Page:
WORK SESSION: SB 841

PUBLIC HEARING: SB 171

 

TAPES 96, 97 A-B

 

SENATE REVENUE COMMITTEE

APRIL 14, 2005   9:30 AM   STATE CAPITOL BUILDING

 

Members Present:                  Senator Ryan Deckert, Chair

                                                Senator Gary George

                                                Senator Rick Metsger

                                                Senator Floyd Prozanski

                                                Senator Charles Starr, Vice Chair                 

 

Witnesses Present:                Lynn Lundquist, Oregon Business Association

                                                Kevin Lynch, PacifiCorp Holdings

                                                Paul Graham, Public Utility Commission

                                                Debra Buchanan, Dept. of Revenue

                                                Dan Meek, Portland attorney

                                                Liz Trojan, Oregon Public Power Coalition

                                                Lee Beyer, PUC Chairman

                                                Marge Kafoury, City of Portland

                                                Ernest Delmazzo, Injured Workers’ Alliance, West Linn

 

Staff Present:                          Paul Warner, Legislative Revenue Officer

                                                Barbara Guardino, Committee Assistant

 

 

TAPE 96, SIDE A

005

Chair Deckert

Calls meeting to order at 9:34 a.m. Opens work session on SB 841 which sets up a reserve fund.

 

WORK SESSION, SB 841

012

Paul Warner

The committee has reviewed two previous amendments concerning the education stability fund which were not adopted. Discusses SB 841-3 amendments (EXHIBIT 1) which are a substitute for SB 841-1 amendments. They take the ending balance as a revenue source up to 2% of the general fund appropriations and transfer the ending balance calculation into the education stability fund.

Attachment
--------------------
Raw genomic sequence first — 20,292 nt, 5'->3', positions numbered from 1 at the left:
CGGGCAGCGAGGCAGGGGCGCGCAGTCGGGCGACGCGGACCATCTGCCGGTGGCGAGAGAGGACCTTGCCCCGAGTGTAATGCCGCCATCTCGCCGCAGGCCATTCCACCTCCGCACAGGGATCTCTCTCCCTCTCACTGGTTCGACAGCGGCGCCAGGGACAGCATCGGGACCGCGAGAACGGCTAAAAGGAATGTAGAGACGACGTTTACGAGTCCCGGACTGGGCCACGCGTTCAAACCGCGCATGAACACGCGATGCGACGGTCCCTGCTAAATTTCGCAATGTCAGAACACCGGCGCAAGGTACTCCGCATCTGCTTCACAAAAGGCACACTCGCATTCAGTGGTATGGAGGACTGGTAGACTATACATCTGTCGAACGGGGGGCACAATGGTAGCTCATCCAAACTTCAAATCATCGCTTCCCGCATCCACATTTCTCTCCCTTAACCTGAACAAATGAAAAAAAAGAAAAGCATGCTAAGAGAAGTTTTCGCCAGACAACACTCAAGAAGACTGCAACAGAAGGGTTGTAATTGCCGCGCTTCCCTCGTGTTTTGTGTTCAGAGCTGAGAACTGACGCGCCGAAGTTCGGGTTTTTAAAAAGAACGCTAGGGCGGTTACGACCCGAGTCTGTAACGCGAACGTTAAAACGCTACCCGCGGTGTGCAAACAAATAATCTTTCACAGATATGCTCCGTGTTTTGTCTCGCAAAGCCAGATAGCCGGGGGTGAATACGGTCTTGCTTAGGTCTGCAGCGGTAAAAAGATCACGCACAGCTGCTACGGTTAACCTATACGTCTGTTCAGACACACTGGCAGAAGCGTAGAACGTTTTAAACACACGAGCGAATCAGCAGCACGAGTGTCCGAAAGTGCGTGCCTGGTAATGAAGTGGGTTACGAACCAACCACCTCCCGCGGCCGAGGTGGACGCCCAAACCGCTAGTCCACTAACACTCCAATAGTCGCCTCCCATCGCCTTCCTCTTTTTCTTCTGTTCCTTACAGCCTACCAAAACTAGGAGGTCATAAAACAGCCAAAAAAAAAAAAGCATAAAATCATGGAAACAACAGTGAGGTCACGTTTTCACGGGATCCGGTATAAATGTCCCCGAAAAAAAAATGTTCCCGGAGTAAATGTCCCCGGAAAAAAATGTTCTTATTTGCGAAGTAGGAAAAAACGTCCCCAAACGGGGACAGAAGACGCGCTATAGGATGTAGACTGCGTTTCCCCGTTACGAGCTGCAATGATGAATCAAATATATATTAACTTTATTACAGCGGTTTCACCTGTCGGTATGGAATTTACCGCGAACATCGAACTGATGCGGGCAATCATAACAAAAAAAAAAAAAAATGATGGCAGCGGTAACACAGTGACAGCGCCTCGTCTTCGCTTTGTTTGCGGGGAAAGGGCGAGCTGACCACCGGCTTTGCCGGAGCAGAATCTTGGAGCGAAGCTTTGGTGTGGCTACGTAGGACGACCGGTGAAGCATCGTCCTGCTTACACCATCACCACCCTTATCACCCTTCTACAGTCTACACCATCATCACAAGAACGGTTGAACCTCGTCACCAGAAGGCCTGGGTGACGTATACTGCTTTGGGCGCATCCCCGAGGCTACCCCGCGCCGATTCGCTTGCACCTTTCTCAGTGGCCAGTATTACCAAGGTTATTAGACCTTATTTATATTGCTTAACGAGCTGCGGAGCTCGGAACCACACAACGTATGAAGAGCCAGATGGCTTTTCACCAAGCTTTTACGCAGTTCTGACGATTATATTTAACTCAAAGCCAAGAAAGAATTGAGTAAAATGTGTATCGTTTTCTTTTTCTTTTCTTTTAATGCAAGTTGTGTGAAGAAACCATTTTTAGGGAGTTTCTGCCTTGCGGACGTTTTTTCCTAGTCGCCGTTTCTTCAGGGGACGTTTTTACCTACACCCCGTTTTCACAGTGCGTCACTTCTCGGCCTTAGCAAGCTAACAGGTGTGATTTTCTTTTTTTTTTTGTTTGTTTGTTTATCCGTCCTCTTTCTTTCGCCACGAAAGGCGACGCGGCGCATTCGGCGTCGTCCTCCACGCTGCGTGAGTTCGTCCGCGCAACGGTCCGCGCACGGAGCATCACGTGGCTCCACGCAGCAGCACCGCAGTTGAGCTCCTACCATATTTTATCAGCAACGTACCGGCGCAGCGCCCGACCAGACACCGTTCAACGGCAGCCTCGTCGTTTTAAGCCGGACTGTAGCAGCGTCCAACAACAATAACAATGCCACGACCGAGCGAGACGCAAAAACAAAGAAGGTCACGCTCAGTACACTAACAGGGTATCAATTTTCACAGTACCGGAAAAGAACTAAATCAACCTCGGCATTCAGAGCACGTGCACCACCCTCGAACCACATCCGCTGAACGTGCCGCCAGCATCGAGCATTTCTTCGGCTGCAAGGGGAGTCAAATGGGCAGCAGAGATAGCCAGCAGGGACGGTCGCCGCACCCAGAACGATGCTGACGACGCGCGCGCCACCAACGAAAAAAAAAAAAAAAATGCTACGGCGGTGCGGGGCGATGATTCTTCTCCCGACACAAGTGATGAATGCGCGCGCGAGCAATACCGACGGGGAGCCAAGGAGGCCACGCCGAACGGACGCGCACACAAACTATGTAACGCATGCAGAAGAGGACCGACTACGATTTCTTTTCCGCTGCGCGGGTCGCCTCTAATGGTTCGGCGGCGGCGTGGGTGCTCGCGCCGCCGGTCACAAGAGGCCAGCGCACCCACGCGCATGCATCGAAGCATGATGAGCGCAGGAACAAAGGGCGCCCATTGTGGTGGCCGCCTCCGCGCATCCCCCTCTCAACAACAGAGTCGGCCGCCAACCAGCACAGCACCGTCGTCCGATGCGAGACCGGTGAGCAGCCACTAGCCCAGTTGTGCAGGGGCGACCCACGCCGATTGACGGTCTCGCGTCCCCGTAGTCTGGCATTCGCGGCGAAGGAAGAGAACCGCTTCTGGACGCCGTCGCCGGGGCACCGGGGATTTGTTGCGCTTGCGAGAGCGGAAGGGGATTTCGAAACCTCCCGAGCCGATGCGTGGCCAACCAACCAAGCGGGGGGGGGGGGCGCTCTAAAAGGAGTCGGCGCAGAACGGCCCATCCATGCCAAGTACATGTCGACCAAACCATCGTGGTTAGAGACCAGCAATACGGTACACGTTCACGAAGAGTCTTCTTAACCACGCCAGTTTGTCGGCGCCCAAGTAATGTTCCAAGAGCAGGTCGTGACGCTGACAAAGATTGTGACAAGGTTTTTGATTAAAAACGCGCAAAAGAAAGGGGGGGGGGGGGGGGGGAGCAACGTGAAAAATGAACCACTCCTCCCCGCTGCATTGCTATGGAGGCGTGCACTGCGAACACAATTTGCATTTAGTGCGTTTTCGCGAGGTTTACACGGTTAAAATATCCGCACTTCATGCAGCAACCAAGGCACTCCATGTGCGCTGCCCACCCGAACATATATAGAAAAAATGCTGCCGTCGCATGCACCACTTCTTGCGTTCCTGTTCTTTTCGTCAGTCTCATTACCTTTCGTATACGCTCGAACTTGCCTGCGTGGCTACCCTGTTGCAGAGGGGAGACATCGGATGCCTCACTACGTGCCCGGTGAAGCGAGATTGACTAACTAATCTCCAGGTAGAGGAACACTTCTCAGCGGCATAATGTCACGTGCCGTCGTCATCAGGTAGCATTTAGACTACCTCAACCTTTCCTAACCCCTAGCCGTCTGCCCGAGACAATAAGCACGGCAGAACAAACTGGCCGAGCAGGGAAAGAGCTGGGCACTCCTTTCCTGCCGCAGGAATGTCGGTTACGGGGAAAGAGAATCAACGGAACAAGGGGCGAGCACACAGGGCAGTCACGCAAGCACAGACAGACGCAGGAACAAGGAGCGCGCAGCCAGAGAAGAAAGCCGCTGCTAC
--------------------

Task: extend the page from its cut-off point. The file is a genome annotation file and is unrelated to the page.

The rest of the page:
037

Vice Chair C. Starr

MOTION: MOVES ADOPTION OF SB 841-2 AMENDMENTS.

 

039

Chair Deckert

ORDER: THERE BEING NO OBJECTION THE CHAIR SO ORDERS

VOTE: 5-0-0

VOTING AYE: GEORGE, METSGER, PROZANSKI, C. STARR, DECKERT

 

047

Vice Chair C. Starr

MOTION: MOVES ADOPTION OF SB 841-3 AMENDMENTS.

 

050

Sen. George

Question concerning SB 841-3 amendments, lines 14-16.

 

053

Warner

Explains, the education stability fund has a 5% cap. With the dedicated lottery money, once that cap is reached, the lottery dedication drops from 18% to 15% and goes into a school matching capital fund. With this revenue source, once the cap is reached, the money goes back to the general fund.

 

067

Chair Deckert

Does not like this. Asks why this occurs.

 

071

Warner

Responds, that is a policy decision.

 

075

Chair Deckert

Asks the committee where they stand on this issue.

 

080

Sen. Metsger

Expresses concern about two aspects of using the stability fund as that source.

1)      Without the vote of the people, this cap could occur in 36-48 months, which is too short a time to earn greater reserves

2)      People are confused whether the state has a reserve fund. Wonders if this issue can be resolved now rather than taking further debate. Supports the will of the committee to advance the issue, but is not sure this is the best way to do it.

 

101

Chair Deckert

Asks Lynn Lundquist to respond.

 

113

Lynn Lundquist

There are pros and cons to both sides of this issue. OBA’s priority is to assure there is an adequate reserve, and a 5% cap is not adequate. It may be necessary to make changes later.

 

126

Chair Deckert

Notes, lawmakers are constrained by the 5% cap unless they go to the voters. They have to decide whether to go to the voters. Also they have to think about what happens if the cap is achieved too soon. This is not the time to go to the voters.

 

134

Lundquist

Agrees. Recommends moving the SB 841-1 amendments to resolve this conflict.

 

143

Vice Chair C. Starr